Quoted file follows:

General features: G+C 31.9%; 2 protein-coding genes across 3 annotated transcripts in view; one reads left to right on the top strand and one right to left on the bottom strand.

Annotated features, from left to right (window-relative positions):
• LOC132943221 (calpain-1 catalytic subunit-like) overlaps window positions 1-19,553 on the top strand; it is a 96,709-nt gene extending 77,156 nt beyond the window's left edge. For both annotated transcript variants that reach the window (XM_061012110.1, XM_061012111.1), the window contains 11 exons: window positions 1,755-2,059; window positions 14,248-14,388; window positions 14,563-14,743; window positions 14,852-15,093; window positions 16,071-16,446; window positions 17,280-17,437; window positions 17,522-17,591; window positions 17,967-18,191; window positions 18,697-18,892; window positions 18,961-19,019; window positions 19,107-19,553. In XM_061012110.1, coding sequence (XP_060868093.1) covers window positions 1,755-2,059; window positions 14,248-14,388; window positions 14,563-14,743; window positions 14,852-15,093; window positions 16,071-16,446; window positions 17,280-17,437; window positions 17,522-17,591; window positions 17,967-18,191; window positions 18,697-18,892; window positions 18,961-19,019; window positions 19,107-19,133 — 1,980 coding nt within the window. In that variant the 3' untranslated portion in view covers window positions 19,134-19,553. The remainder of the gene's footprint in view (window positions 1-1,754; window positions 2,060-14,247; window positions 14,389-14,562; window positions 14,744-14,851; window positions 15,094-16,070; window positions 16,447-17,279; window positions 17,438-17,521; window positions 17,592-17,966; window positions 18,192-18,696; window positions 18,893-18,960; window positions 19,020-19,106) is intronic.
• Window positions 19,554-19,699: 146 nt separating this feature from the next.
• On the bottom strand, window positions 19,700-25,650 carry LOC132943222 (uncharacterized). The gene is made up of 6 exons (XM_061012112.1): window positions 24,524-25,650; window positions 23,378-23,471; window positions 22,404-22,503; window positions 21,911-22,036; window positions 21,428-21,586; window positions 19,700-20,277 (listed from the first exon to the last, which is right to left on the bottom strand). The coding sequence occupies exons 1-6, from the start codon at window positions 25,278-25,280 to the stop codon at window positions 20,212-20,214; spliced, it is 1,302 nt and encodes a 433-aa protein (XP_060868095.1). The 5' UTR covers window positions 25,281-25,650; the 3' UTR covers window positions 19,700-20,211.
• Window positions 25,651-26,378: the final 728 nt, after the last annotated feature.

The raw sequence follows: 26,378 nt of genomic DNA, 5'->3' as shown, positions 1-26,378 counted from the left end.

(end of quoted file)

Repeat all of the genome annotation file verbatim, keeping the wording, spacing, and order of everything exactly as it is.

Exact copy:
General features: G+C 31.9%; 2 protein-coding genes across 3 annotated transcripts in view; one reads left to right on the top strand and one right to left on the bottom strand.

Annotated features, from left to right (window-relative positions):
• LOC132943221 (calpain-1 catalytic subunit-like) overlaps window positions 1-19,553 on the top strand; it is a 96,709-nt gene extending 77,156 nt beyond the window's left edge. For both annotated transcript variants that reach the window (XM_061012110.1, XM_061012111.1), the window contains 11 exons: window positions 1,755-2,059; window positions 14,248-14,388; window positions 14,563-14,743; window positions 14,852-15,093; window positions 16,071-16,446; window positions 17,280-17,437; window positions 17,522-17,591; window positions 17,967-18,191; window positions 18,697-18,892; window positions 18,961-19,019; window positions 19,107-19,553. In XM_061012110.1, coding sequence (XP_060868093.1) covers window positions 1,755-2,059; window positions 14,248-14,388; window positions 14,563-14,743; window positions 14,852-15,093; window positions 16,071-16,446; window positions 17,280-17,437; window positions 17,522-17,591; window positions 17,967-18,191; window positions 18,697-18,892; window positions 18,961-19,019; window positions 19,107-19,133 — 1,980 coding nt within the window. In that variant the 3' untranslated portion in view covers window positions 19,134-19,553. The remainder of the gene's footprint in view (window positions 1-1,754; window positions 2,060-14,247; window positions 14,389-14,562; window positions 14,744-14,851; window positions 15,094-16,070; window positions 16,447-17,279; window positions 17,438-17,521; window positions 17,592-17,966; window positions 18,192-18,696; window positions 18,893-18,960; window positions 19,020-19,106) is intronic.
• Window positions 19,554-19,699: 146 nt separating this feature from the next.
• On the bottom strand, window positions 19,700-25,650 carry LOC132943222 (uncharacterized). The gene is made up of 6 exons (XM_061012112.1): window positions 24,524-25,650; window positions 23,378-23,471; window positions 22,404-22,503; window positions 21,911-22,036; window positions 21,428-21,586; window positions 19,700-20,277 (listed from the first exon to the last, which is right to left on the bottom strand). The coding sequence occupies exons 1-6, from the start codon at window positions 25,278-25,280 to the stop codon at window positions 20,212-20,214; spliced, it is 1,302 nt and encodes a 433-aa protein (XP_060868095.1). The 5' UTR covers window positions 25,281-25,650; the 3' UTR covers window positions 19,700-20,211.
• Window positions 25,651-26,378: the final 728 nt, after the last annotated feature.

The raw sequence follows: 26,378 nt of genomic DNA, 5'->3' as shown, positions 1-26,378 counted from the left end.